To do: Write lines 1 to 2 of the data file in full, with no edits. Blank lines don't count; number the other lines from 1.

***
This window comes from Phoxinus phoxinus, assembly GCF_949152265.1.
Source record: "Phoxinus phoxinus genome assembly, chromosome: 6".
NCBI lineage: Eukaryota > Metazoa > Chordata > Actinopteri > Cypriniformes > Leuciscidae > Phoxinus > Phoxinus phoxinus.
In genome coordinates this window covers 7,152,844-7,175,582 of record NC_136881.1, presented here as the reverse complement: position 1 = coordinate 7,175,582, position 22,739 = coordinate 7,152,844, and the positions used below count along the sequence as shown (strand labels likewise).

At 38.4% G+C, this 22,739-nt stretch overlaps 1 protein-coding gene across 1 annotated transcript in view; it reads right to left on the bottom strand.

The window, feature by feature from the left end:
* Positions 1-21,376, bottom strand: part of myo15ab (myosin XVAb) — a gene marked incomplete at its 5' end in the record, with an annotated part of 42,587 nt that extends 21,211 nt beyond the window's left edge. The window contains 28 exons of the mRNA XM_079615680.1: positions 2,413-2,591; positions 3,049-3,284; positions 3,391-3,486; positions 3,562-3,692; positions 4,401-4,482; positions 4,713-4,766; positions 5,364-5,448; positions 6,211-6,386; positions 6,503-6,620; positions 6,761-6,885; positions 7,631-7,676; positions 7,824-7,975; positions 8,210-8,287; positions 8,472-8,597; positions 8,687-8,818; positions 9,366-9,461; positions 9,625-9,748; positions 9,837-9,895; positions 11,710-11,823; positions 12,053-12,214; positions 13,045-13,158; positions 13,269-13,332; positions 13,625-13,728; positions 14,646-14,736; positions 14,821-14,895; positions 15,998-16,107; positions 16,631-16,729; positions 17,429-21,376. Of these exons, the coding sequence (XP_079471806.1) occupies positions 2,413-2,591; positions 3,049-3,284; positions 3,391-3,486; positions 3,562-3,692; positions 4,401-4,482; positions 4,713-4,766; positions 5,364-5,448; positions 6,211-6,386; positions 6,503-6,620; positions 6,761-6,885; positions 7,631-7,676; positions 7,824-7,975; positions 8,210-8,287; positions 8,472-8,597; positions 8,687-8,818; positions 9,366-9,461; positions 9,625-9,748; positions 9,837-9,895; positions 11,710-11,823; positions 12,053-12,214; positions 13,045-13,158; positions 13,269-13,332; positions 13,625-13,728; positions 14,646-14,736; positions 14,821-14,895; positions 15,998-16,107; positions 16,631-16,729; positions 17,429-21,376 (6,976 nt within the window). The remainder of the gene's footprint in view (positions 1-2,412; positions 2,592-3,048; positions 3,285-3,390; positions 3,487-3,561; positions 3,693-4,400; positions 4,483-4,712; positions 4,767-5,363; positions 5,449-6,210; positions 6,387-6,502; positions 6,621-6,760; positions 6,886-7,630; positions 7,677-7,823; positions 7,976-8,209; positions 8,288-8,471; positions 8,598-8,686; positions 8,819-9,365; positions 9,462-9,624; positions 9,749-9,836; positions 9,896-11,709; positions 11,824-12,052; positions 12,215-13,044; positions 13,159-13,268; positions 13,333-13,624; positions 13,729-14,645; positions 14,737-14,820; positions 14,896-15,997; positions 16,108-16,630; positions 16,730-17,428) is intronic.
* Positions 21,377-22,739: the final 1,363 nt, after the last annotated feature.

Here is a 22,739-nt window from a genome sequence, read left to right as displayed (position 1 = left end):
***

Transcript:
This window comes from Phoxinus phoxinus, assembly GCF_949152265.1.
Source record: "Phoxinus phoxinus genome assembly, chromosome: 6".